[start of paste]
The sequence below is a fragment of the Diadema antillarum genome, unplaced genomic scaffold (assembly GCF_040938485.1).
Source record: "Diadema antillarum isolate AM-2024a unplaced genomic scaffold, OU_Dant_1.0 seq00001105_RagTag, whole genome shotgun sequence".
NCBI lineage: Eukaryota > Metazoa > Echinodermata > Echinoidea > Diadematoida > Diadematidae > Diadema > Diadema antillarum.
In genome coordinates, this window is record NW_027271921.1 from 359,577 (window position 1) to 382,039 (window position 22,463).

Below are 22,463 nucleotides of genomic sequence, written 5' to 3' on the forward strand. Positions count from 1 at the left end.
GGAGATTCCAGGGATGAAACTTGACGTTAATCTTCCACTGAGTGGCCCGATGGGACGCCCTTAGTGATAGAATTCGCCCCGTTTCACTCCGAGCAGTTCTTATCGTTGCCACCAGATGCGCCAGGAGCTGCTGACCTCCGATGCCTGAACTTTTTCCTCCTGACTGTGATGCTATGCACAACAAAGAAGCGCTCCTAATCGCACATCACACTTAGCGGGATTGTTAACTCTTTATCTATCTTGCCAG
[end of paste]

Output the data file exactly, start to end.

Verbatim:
The sequence below is a fragment of the Diadema antillarum genome, unplaced genomic scaffold (assembly GCF_040938485.1).
Source record: "Diadema antillarum isolate AM-2024a unplaced genomic scaffold, OU_Dant_1.0 seq00001105_RagTag, whole genome shotgun sequence".
NCBI lineage: Eukaryota > Metazoa > Echinodermata > Echinoidea > Diadematoida > Diadematidae > Diadema > Diadema antillarum.
In genome coordinates, this window is record NW_027271921.1 from 359,577 (window position 1) to 382,039 (window position 22,463).

Below are 22,463 nucleotides of genomic sequence, written 5' to 3' on the forward strand. Positions count from 1 at the left end.
GGAGATTCCAGGGATGAAACTTGACGTTAATCTTCCACTGAGTGGCCCGATGGGACGCCCTTAGTGATAGAATTCGCCCCGTTTCACTCCGAGCAGTTCTTATCGTTGCCACCAGATGCGCCAGGAGCTGCTGACCTCCGATGCCTGAACTTTTTCCTCCTGACTGTGATGCTATGCACAACAAAGAAGCGCTCCTAATCGCACATCACACTTAGCGGGATTGTTAACTCTTTATCTATCTTGCCAG